Forestry fine flawed says Ombudsman
Published 08/03/2016 | 02:30
Hundreds of farmers will be reviewing fines and clawbacks by the Department of Agriculture following a decision by the Ombudsman's office to return €25,000 to a Kerry farmer forced by the Forest Service to stump up years of payments after his woodland was destroyed by flooding.
"This case should never had gone to the Ombudsman," said the IFA's forestry chairman, Michael Fleming.
"If the Forest Service was functioning in a fair manner this could have been resolved years ago. Unfortunately, this is not an isolated incident and highlights a policy to recoup payments on occurrences beyond the control of farmers".
However, the Department of Agriculture hit back at the accusations, claiming they had a duty to protect public money.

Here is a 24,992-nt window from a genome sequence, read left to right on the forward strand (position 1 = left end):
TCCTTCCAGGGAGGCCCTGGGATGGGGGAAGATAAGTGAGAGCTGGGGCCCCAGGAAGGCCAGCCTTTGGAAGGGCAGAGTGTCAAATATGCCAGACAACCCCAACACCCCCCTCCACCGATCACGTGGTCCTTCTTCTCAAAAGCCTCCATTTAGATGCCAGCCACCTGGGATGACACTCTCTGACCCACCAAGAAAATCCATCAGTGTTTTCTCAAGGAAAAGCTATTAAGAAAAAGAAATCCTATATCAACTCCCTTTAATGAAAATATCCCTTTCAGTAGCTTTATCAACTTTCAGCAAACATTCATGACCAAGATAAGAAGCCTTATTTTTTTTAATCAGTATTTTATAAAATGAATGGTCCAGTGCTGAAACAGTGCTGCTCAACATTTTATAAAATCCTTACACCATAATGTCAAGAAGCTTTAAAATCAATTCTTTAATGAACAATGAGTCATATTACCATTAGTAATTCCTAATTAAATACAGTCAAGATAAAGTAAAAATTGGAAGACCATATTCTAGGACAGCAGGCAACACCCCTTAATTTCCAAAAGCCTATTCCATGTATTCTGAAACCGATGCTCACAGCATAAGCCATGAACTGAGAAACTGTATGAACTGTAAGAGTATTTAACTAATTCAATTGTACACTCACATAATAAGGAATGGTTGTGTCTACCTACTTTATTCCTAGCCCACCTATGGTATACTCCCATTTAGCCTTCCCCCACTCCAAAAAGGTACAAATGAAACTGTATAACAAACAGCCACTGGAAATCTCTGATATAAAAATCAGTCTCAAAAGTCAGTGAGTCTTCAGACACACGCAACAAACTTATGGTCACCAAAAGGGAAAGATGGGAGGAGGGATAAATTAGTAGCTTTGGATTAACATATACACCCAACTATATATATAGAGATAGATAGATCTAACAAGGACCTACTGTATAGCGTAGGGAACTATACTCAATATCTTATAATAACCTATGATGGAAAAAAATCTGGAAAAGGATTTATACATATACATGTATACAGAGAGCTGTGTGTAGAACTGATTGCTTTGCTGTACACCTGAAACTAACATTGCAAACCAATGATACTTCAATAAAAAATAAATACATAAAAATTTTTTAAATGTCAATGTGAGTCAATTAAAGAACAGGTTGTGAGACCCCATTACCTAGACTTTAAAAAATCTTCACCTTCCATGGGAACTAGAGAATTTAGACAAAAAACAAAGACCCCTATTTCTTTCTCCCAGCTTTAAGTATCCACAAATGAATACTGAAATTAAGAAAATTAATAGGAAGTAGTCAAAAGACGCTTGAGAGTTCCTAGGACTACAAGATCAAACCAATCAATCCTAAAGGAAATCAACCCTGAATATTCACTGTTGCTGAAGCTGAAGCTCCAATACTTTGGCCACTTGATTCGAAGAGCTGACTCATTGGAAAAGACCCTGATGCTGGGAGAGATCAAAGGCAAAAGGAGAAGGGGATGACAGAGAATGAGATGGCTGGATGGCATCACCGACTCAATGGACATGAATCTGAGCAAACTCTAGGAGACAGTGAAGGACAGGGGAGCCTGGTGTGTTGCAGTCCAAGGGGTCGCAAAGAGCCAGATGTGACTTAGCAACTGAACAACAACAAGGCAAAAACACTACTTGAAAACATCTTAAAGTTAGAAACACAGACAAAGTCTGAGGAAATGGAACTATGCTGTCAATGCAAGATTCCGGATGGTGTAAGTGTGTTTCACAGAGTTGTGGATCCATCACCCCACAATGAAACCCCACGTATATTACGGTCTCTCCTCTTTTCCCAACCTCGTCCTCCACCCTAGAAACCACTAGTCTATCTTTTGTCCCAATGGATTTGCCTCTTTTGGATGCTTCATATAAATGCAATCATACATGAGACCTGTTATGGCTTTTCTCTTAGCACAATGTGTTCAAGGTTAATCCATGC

"Overpayments have arisen for many different reasons.... an overpayment is notified for recovery only where the terms and conditions of the scheme have not been complied with, e.g. where the area planted is lower than the area claimed," it said in a statement.
In response to claims that its approach had discouraged farmers from planting land, the department said that surveys showed that its policy of recouping overpayments was not identified as a deterrent.
The case published by the Ombudsman involved a farmer who planted 15ha of land in northwest Kerry.
While the Forest Service had turned down his initial application for grant-aid in 2004, the farmer won his appeal with the help of Mid Western Forestry consultants, despite a letter from the South Western Regional Fisheries Board advising the Department that part of the site was prone to flooding.